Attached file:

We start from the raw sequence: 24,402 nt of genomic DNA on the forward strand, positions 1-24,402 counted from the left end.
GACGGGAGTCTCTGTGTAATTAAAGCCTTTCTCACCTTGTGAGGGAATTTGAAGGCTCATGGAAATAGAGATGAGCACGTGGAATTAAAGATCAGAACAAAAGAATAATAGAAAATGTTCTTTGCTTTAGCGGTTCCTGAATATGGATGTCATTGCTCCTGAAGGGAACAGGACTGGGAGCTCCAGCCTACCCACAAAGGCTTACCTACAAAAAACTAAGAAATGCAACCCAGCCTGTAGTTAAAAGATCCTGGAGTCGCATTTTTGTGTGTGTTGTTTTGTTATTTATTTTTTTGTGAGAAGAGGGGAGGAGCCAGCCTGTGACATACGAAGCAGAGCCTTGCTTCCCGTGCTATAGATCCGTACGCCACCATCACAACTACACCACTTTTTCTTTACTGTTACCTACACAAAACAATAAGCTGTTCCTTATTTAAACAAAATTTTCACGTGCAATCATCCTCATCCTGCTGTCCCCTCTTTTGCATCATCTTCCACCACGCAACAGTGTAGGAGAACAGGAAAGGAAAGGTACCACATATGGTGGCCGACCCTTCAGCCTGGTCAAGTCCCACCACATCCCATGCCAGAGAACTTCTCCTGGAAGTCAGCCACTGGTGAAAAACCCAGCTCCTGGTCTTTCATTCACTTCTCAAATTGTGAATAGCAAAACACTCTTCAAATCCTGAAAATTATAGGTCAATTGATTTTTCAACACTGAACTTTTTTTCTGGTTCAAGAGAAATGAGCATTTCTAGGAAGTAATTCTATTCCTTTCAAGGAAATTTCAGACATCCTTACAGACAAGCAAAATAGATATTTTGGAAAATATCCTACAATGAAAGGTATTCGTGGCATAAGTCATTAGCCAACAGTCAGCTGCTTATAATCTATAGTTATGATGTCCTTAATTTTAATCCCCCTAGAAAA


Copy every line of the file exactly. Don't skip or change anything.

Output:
We start from the raw sequence: 24,402 nt of genomic DNA on the forward strand, positions 1-24,402 counted from the left end.
GACGGGAGTCTCTGTGTAATTAAAGCCTTTCTCACCTTGTGAGGGAATTTGAAGGCTCATGGAAATAGAGATGAGCACGTGGAATTAAAGATCAGAACAAAAGAATAATAGAAAATGTTCTTTGCTTTAGCGGTTCCTGAATATGGATGTCATTGCTCCTGAAGGGAACAGGACTGGGAGCTCCAGCCTACCCACAAAGGCTTACCTACAAAAAACTAAGAAATGCAACCCAGCCTGTAGTTAAAAGATCCTGGAGTCGCATTTTTGTGTGTGTTGTTTTGTTATTTATTTTTTTGTGAGAAGAGGGGAGGAGCCAGCCTGTGACATACGAAGCAGAGCCTTGCTTCCCGTGCTATAGATCCGTACGCCACCATCACAACTACACCACTTTTTCTTTACTGTTACCTACACAAAACAATAAGCTGTTCCTTATTTAAACAAAATTTTCACGTGCAATCATCCTCATCCTGCTGTCCCCTCTTTTGCATCATCTTCCACCACGCAACAGTGTAGGAGAACAGGAAAGGAAAGGTACCACATATGGTGGCCGACCCTTCAGCCTGGTCAAGTCCCACCACATCCCATGCCAGAGAACTTCTCCTGGAAGTCAGCCACTGGTGAAAAACCCAGCTCCTGGTCTTTCATTCACTTCTCAAATTGTGAATAGCAAAACACTCTTCAAATCCTGAAAATTATAGGTCAATTGATTTTTCAACACTGAACTTTTTTTCTGGTTCAAGAGAAATGAGCATTTCTAGGAAGTAATTCTATTCCTTTCAAGGAAATTTCAGACATCCTTACAGACAAGCAAAATAGATATTTTGGAAAATATCCTACAATGAAAGGTATTCGTGGCATAAGTCATTAGCCAACAGTCAGCTGCTTATAATCTATAGTTATGATGTCCTTAATTTTAATCCCCCTAGAAAA